Pennsylvania courts have rejected "the notion that a jurisdictional issue is raised merely by consideration of the division within a common pleas court in which an action is commenced. . . ." Hollman v. Hollman, 347 Pa. Super. 289, 500 A.2d 837, 852 (1985) (Johnson, J., concurring and dissenting opinion in which Rowley, J., joined and in which Spaeth, President Judge, Cavanaugh and McEwen, JJ., joined as to subject-matter jurisdiction only).
"The question as to which division of a court of common pleas is the proper forum for commencing an action . . . is not one of jurisdiction, but of internal common pleas court administration." Id. at 853 (citations omitted).
Now this Court turns to determine the applicability of the Younger doctrine to the plaintiffs' due process action. Where the pending state proceeding is a privately initiated one, as is the case with the plaintiffs' due process action, the state's interest in the proceeding is not strong enough to merit Younger abstention, for it is no greater than its interest in any other litigation that takes place in its courts. See Harris v. Pernsley, 755 F.2d 338, 344 (3d Cir. 1985), reh'g denied 758 F.2d 83 (1985), cert. denied, 474 U.S. 965, 106 S. Ct. 331, 88 L. Ed. 2d 314 (1985); Williams v. Red Bank Board of Education, 662 F.2d 1008, 1019 (3d Cir. 1981); Johnson v. Kelly, 583 F.2d 1242, 1249 (3d Cir. 1978). See also New Jersey Education Association v. Burke, 579 F.2d 764, 767 (3d Cir. 1978).
The plaintiffs' due process action, being one that could have been brought, in the first instance, in either a state or a federal forum, is more properly viewed as a state law action that is concurrent to the action presently brought by plaintiffs in this Court. Accordingly, this Court concludes that as to the plaintiffs' due process action the Younger doctrine has no application.
IV. Colorado River Water Conservation District Abstention
Where the plaintiffs lack standing to pursue their action for custody and only their due process action remains pending in the state court, this Court must decide whether it should abstain from exercising jurisdiction over plaintiffs' claims once again; this time, however, under the principles set forth by the Supreme Court in Colorado River Water Conservation District v. United States, 424 U.S. 800, 47 L. Ed. 2d 483, 96 S. Ct. 1236 (1976). See Moses H. Cone Memorial Hospital v. Mercury Construction Corporation, 460 U.S. 1, 74 L. Ed. 2d 765, 103 S. Ct. 927 (1983); McClellan v. Carland, 217 U.S. 268, 54 L. Ed. 762, 30 S. Ct. 501 (1910).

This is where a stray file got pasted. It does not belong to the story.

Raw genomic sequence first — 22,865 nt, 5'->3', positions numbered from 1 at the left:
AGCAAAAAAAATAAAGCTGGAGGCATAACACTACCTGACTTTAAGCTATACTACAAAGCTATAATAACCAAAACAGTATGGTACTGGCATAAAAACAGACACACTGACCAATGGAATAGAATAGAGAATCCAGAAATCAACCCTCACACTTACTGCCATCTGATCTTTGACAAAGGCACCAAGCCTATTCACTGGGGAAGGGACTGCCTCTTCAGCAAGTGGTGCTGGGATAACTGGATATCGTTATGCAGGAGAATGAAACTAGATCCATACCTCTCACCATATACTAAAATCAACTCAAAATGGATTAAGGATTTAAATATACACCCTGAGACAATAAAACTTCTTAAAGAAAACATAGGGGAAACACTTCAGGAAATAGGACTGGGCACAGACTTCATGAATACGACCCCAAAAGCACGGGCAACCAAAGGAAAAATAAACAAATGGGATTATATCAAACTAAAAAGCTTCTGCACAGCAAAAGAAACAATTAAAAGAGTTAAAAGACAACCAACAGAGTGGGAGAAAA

Generally, as between state and federal courts, the rule is that "the pendency of an action in the state court is no bar to proceedings concerning the same matter in the Federal court having jurisdiction . . . ." McClellan, 217 U.S. at 282. This rule pertains because "federal courts have a 'virtually unflagging obligation . . . to exercise the jurisdiction given them.'" Moses H. Cone Memorial Hospital v. Mercury Construction Corporation, 460 U.S. 1, 15, 74 L. Ed. 2d 765, 103 S. Ct. 927 (1983).
A federal district court's task "in cases such as this is not to find some substantial reason for the exercise of federal jurisdiction . . .; rather, the task is to ascertain whether there exist 'exceptional circumstances,' . . . that can suffice to justify the surrender of that jurisdiction." Moses H. Cone Memorial Hospital, 460 U.S. at 25-26 (emphasis in original).
The Supreme Court has not provided federal district courts with a hard-and-fast rule by which they can determine whether dismissal of a case under Colorado River is warranted; rather, the Supreme Court has described some of the factors relevant to making a decision of this type. See id. at 15. The factors include:
1. the inconvenience of the federal forum;
2. the desirability of avoiding piecemeal litigation;
3. the order in which jurisdiction was obtained by the concurrent forums; and